You can use the same sort of expression to match words or numeral strings with a specified number of characters in them. The expression “[a-z]{8},” for example, would match any word with eight letters, while the expression “[a-z]{8,14}” would match any word that has between eight and fourteen letters. The latter instance could be useful in situations such as password validation.

5. Metacharacters

A metacharacter, which consists of a backward slash and a single letter, allows you to streamline your regular expressions. Here are four common regex metacharacters:

By combining metacharacters with other regular expressions, you can exercise increased control over the returns you get. For example, if you wanted to search for phone numbers, you could use the “d” metacharacter paired with curly brackets containing the number 10, as all U.S. phone numbers have seven numbers plus a three-digit area code. In that instance, the regex would read, “d{10|.”

6. Special characters

Special characters are similar to metacharacters except they operate within the search terms. Some common special characters are:

For example, imagine that youve inputted the search term “b?atter.” The character directly preceding the term is “b,” making it an optional search element. Therefore, the returned matches may include the words “latter,” “matter” and “chatter” in addition to “batter.”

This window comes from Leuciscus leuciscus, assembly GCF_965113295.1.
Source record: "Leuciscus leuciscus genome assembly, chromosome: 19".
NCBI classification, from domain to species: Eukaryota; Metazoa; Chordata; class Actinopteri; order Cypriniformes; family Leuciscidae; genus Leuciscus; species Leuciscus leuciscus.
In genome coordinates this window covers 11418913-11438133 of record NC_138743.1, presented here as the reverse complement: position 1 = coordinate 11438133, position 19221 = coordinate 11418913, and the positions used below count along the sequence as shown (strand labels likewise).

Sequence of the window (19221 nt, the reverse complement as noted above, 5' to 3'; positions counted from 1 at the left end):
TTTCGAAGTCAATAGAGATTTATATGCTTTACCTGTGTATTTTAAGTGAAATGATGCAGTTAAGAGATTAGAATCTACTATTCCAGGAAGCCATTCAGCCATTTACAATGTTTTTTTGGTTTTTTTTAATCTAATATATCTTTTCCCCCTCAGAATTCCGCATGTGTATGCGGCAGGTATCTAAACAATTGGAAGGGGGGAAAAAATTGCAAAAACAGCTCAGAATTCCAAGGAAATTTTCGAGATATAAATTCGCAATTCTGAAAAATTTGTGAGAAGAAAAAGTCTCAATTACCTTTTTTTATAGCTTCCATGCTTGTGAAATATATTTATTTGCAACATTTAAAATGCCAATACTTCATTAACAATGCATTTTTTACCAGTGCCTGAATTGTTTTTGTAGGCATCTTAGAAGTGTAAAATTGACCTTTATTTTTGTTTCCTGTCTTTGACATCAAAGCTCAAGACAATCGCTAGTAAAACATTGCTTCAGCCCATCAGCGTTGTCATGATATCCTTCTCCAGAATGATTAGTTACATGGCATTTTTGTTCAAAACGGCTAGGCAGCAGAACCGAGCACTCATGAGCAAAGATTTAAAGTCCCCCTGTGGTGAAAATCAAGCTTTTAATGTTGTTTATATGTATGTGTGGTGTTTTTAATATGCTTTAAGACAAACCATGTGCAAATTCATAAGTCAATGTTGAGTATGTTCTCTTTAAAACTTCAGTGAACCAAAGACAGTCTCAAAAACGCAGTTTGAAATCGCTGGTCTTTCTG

7. Alternative characters

When you want to match multiple alternative strings, you can insert the pipe symbol—a vertical line—between terms. The addition of this glyph serves the same function that it would as a search engine operator. That is, it effectively says “find this or that.” For example, if you input the regex “word|ward,” youd match with every string that includes either combination of characters. Therefore, the terms “foreword” and “forward” could both be potential matches.

4 uses for regexes

While most regexes involve different and specific directions for creation and use, some general tips can apply to all regexes. Here are a few tips for creating and using a regex:

FAQ

What is example of regular expression?

It means “Match zero or one of the group preceding this question mark.” It can also be interpreted as the part preceding the question mark is optional. In above example ‘?’ indicates that the two digits preceding it are optional. They may not occur or occur at the most once.

What is ‘?’ In regex?

You construct a regular expression in one of two ways:
  1. Using a regular expression literal, which consists of a pattern enclosed between slashes, as follows: const re = /ab+c/; …
  2. Or calling the constructor function of the RegExp object, as follows: const re = new RegExp(‘ab+c’);

How do I use regex?

For example, the replacement pattern $1 indicates that the matched substring is to be replaced by the first captured group. For more information about numbered capturing groups, see Grouping Constructs. All digits that follow $ are interpreted as belonging to the number group.

What is $1 regex?

For example, the replacement pattern $1 indicates that the matched substring is to be replaced by the first captured group. For more information about numbered capturing groups, see Grouping Constructs. All digits that follow $ are interpreted as belonging to the number group.